Category: Aging and Older Adults
Accurate perception of information conveyed by a face is fundamentally adaptive, increasing our changes of survival by allowing us to interpret dynamic and potentially threatening situations. From an ecological perspective, facial expressions guide us to take social action (Gibson, 1979; Reed, 1996). Since facial expressions are an accurate predictor of future behavior, correctly identifying and avoiding an angry face may allow us to avoid harm, and greeting a happy face openly may incur greater resources and reproductive fitness (Andrew, 1963; Harris et al., 2016).
A vast literature has reported an age-related shift in the ability to recognize negative emotions. A recent review confirmed that older adults are less accurate in recognizing anger, sadness, and to some extent, fear (Isaacowitz et al., 2007). In a cross-sectional study exploring age-related differences in emotion recognition ability, results revealed that decline in recognition of sadness and anger start around 30 years of age (Mill et al., 2009).
Most behavioral tasks were not designed to cleanly dissociate between emotion categories, as responses are confounded across emotion types. The current study aimed to examine sensitivity to the intensity of emotional face expressions (emotional sensitivity: ES) across the lifespan, in a set of three tasks that were matched for sensitivity and reliably and could cleanly dissociate between these three emotion categories. In the ES tasks, participants had to discriminate which of a pair of faces was more fearful (fear sensitivity task), angry (anger sensitivity task), or happy (happiness sensitivity task). Participants were 9546 visitors to the website http://testmybrain.org. Average age of our sample was 27.59 (SD = 12.33, range = 10-85). To evaluate both development and aging, we analyzed data based on age group: 10-30 (development), 31-85 (aging). We expected that the development group would show better ES scores with age, and that aging group would show a decline in ES for anger and fear. We also explored the impact of gender, ethnicity, and education on ES.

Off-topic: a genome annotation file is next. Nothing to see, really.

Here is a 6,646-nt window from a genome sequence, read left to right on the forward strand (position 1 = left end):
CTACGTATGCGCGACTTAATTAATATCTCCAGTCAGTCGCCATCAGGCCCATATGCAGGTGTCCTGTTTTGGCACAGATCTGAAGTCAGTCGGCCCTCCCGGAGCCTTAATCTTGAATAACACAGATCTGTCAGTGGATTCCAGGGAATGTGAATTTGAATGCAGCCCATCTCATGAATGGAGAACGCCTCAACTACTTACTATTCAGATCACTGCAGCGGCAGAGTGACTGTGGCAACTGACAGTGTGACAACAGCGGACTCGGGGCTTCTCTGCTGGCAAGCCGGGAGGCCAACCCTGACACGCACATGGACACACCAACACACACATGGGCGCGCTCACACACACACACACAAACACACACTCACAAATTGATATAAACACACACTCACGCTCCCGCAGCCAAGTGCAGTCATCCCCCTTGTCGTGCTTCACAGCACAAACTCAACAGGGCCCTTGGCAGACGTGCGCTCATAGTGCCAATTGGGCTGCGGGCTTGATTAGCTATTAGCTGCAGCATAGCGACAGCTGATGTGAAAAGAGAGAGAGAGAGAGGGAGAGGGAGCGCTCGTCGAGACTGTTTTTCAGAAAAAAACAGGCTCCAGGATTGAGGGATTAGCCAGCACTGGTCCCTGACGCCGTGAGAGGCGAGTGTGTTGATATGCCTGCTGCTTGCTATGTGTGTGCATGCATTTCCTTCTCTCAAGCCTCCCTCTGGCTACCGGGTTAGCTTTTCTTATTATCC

Results showed a curvilinear relationship between age and ES. In the development group, participants had significantly higher ES scores for angry, fearful, and happy faces (p < .001) as they aged. In the aging group, we saw the opposite trend; increased age was associated with decreased ES (p < .01). Effects were stronger for anger and fear than for happiness, despite comparable psychometrics. Women were more emotionally sensitive than men for angry and fearful expressions, but the difference in ES between genders did not occur for happy faces. ES scores by face type will be presented graphically across the lifespan. Clinical and theoretical implications of the results will be discussed.